NEWPORT BEACH, Calif. – Bill Brammer had no idea how his life was about to change when he began to putter in a garden outside his guesthouse in Rancho Santa Fe, Calif. Three credits shy of graduating from United States International University in San Diego, Brammer discovered a passion that would turn from a hobby into a blossoming business.
Brammer never graduated from USIU. Instead, he purchased a hilly 20-acre plot of land in 1977 with money he had saved from renting rooms in his guesthouse. The rocky property wasn’t particularly conducive to growing anything, but it was all he could afford.
Brammer recalls how a professor at the University of California chuckled when Brammer consulted him about his hopes of becoming an organic farmer. The professor predicted that the business would flop.
Nearly 40 years later, Brammer, 61, has turned that undesirable plot of land into a business that serves 3,000 customers in a Community Supported Agriculture program, and has sold millions of organic heirloom tomatoes and strawberries to Whole Foods and Trader Joe’s, both of which specialize in natural and organic foods.
Brammer’s Be Wise Ranch expanded to as many as 900 acres, but is now down to a comfortable 250 acres.
I can now play golf once or twice a week, said Brammer, who is competing in his first USGA championship at this week’s U.S. Senior Amateur at Big Canyon Country Club. He opened stroke-play qualifying on Saturday with a 7-over 79. In the old days I worked six days a week, 12 hours a day. Now I’m down to where I work five days and not as many hours. I can leave the office at 6 [p.m.] and spend 30 minutes practicing [at Rancho Santa Fe Golf Club] before I go home.
Since turning 55 and joining Rancho Santa Fe, which hosted the 2006 U.S. Junior Amateur, Brammer has focused on his golf game. He played briefly at Santa Monica (Calif.) Junior College and for one year at USIU, but it wasn’t until this year that his USGA breakthrough came in Senior Amateur qualifying. Because of a conflict, he had to pass up the La Jolla (Calif.) Country Club sectional and travel to Kuna, Idaho, to compete for the one spot at Falcon Crest Golf Club.
The 6-foot-9 Brammer, who pitched for one year as a walk-on for national power University of Miami (Fla.), wound up in a playoff with Gary Vanier, one of California’s top senior amateurs, after each carded 71. On the fifth playoff hole, Brammer holed a 50-foot putt to get the spot. Earlier in the year, Brammer had finished third at the Trans-Mississippi Senior, and he recently lost a playoff to former Rancho Santa Fe G.C. member Patrick Duncan at the San Diego City Senior at Torrey Pines.
It gave me a little more confidence, said Brammer. I’m starting to understand how to play. Every shot doesn’t have to be perfect.
Just as every tomato or strawberry won’t be ideal.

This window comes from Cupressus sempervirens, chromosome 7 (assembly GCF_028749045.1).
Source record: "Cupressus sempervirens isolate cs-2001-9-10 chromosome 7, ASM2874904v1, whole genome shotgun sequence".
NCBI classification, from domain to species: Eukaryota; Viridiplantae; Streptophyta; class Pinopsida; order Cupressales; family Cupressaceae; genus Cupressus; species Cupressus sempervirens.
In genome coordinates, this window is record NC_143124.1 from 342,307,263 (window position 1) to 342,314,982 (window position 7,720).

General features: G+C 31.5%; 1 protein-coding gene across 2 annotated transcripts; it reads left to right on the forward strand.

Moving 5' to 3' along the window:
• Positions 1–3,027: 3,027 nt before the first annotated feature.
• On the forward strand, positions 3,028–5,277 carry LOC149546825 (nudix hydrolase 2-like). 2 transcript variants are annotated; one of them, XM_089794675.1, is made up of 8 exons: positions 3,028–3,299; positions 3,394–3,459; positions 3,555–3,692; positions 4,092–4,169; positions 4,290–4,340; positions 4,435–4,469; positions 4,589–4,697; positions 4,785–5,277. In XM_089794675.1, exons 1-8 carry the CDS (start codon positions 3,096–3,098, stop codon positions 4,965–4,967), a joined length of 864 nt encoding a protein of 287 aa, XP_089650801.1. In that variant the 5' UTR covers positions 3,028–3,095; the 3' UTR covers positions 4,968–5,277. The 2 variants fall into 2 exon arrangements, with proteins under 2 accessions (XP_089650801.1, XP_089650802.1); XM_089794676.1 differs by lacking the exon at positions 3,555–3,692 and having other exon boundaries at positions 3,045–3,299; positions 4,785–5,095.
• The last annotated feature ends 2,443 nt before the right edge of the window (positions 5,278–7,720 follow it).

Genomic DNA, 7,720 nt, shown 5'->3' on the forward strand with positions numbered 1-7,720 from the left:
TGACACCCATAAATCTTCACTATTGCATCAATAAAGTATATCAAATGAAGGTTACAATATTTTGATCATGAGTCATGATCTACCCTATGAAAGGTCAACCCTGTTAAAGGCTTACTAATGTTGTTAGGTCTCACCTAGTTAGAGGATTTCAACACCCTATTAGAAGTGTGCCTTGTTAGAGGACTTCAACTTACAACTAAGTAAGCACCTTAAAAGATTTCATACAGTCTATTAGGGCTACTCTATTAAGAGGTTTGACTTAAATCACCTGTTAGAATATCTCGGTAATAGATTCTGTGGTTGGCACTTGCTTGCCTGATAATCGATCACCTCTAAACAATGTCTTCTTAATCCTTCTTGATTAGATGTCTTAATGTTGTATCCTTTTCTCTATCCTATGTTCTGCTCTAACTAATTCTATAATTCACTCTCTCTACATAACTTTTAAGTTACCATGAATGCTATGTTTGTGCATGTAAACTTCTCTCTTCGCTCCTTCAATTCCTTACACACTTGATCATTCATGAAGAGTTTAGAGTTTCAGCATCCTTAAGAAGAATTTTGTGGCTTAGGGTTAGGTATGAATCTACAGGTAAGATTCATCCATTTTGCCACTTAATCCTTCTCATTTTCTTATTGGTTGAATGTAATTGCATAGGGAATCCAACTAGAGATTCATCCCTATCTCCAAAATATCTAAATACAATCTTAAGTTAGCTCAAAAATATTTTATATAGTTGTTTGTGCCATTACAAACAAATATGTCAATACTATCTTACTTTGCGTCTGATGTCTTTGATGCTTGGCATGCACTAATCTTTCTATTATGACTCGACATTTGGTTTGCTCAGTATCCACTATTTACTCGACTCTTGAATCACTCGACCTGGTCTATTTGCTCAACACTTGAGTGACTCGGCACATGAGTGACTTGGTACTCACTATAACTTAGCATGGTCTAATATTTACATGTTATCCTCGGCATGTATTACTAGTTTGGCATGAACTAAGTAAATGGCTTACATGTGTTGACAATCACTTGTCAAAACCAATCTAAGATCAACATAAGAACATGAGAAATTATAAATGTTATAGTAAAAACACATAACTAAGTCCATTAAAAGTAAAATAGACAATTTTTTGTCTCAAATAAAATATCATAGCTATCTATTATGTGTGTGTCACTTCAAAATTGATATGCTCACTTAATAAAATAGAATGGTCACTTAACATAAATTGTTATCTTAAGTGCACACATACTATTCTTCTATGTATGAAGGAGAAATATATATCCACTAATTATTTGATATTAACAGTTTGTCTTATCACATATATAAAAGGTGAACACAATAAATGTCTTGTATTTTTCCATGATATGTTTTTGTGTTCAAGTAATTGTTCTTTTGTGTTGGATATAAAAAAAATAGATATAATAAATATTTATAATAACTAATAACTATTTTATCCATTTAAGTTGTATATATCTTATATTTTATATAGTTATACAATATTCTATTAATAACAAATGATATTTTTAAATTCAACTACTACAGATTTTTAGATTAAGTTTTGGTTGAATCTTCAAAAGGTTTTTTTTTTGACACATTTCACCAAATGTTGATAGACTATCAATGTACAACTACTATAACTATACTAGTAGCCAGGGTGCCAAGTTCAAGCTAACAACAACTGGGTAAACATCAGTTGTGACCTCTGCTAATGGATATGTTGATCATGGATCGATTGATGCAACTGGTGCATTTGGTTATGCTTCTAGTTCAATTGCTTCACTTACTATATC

Brammer, knew nothing about operating a farm when he began. He was born in Wisconsin, spent most of his childhood in Woodland Hills, Calif., and graduated from high school in Stamford, Conn. Nobody in his family had a farming background.
I rented a bulldozer and had no idea how to operate it, he recalled. The guy had to show me how to start it and stop it, and I learned.
Three years after starting his farm, Brammer was selling organic tomatoes to Whole Foods. When Whole Foods passed up his smaller heirloom tomatoes, Brammer offered them to Trader Joe’s, which loved the product.
Lettuce, beets, broccoli and other produce are sold to local supermarkets, customers of CSA and area restaurants.
Being in a climate conducive to year-round growing, Brammer’s farm constantly is growing and harvesting.
When he became president of the California Certified Organic Farmers (CCOF), laws were passed both in state and nationally to strictly define organic foods. Brammer said a lot of fraudulent produce was hitting the market as growers sought to cash in on premiums for organic fruits and vegetables.
We protected it and defined it, said Brammer.
In conventional agriculture, they are pumping a lot of nitrogen so things grow faster, he said. It also brings more insects, so now you have to spray more and more pesticides. And then there are environmental issues.
It’s fascinating. You figure out what varieties grow well in your climate.
His biggest issues are labor and water. This past year, he had 50 acres of strawberries ready to be harvested, but with labor scarce, he had to cut his losses and pick only the best crop from 20 acres. He also is in the process of drilling two more wells to produce additional irrigation.
While most farms use a broker, Brammer sells directly to stores through his own label. He grew his business slowly and poured profits back into the ranch; he now owns 15 tractors and employs 85 people. His wife, Marsanne, helped at the outset, but she is now a literature professor.
Outside of drought, which California has experienced for the past three years, Brammer’s biggest worry going forward is labor. His current force is getting older and there isn’t a heavy influx of available younger employees.
For the big guys, they grow tomatoes in the ground and can machine-harvest them, said Brammer. We’re growing everything on stakes. You can pick them a lot longer, but you are also increasing your labor.
Despite the challenges, Brammer has turned a sudden whim into a lifelong labor of love.
David Shefter is a senior writer with the USGA. Email him at email@example.com.